Yesterday Pastor Hyde forwarded The Trumpet, an informal missions newsletter from Cornerstone URC in Hudsonville, MI. If you would like to receive the newsletter, contact:
Publisher: Cornerstone United Reformed Church
Newsletter Staff: Don Van Dyke, Elaine Keyzer
Mailing Address: 6442 36th Ave., Hudsonville, MI 49426
E-Mail Address: office at cornerstoneurc.com
The most recent edition of the Trumpet is mainly concerned with short-term missions and filled with reports from various lay missions teams. This is fine, but we still want information about our ordained ministers and their church planting and gospel-preaching ministries. After all, Church Order Art. 47 says:
The church’s missionary task is to preach the Word of God to the unconverted. When this task is to be performed beyond
the field of an organized church, it is to be carried out by ministers of the Word set apart to this labor, who are called, supported
and supervised by their Consistories. The churches should assist each other in the support of their missionaries.
We’ve agreed together, as a federation of churches, that the church’s “missionary task” is the “preach the Word of God to the unconverted.” Amen. So, lay missions trips may be a good idea (that’s a topic for another discussion) but the principle vocation of Christ’s church is to preach the gospel. In our reading of Scripture men are ordained to that task. Of course the agency that is called to supervise this ministry is the consistory. The preaching of the gospel must be done in conjunction with the planting of churches. It is not as if Reformed folk send missionaries to preach the gospel and then walk away from those who come to faith. No, those who are converted form congregations. Indeed, perhaps the first thing a missionary does is to begin to find and form a core group in order to begin planting a church so the gospel can be preached, and the sacraments and discipline be administered.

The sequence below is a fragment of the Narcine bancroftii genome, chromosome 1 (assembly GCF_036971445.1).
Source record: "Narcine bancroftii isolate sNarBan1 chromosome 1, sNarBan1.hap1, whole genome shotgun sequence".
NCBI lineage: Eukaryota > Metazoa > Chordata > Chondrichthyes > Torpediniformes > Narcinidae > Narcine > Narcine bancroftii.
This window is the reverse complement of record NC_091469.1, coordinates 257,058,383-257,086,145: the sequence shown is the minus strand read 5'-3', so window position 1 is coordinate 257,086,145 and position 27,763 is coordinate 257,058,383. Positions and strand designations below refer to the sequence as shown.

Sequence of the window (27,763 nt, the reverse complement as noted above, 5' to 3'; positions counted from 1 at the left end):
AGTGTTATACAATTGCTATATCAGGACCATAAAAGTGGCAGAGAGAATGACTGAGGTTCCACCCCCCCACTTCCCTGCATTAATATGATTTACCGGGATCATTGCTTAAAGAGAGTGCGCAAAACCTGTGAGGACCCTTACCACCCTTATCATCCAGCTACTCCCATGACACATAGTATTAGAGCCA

Thus, according to our own church order, the preaching of the gospel by ordained missionaries is at the heart of our understanding of missions. Yet, strangely, this sort of information seems to be difficult to find. The official URCNA website remains unfinished. It has links to “missions abroad” but the templates have no data. It’s good to see the list of missions but why is it so difficult to get information?
Because no one is charged with collecting and organizing missions information. Once again, we have Synodical committees to pursue ecumenicity that is fine. We now have two Synodical study committees. Great. Why can’t we have a Synodical Missions Committee to collect and distribute information?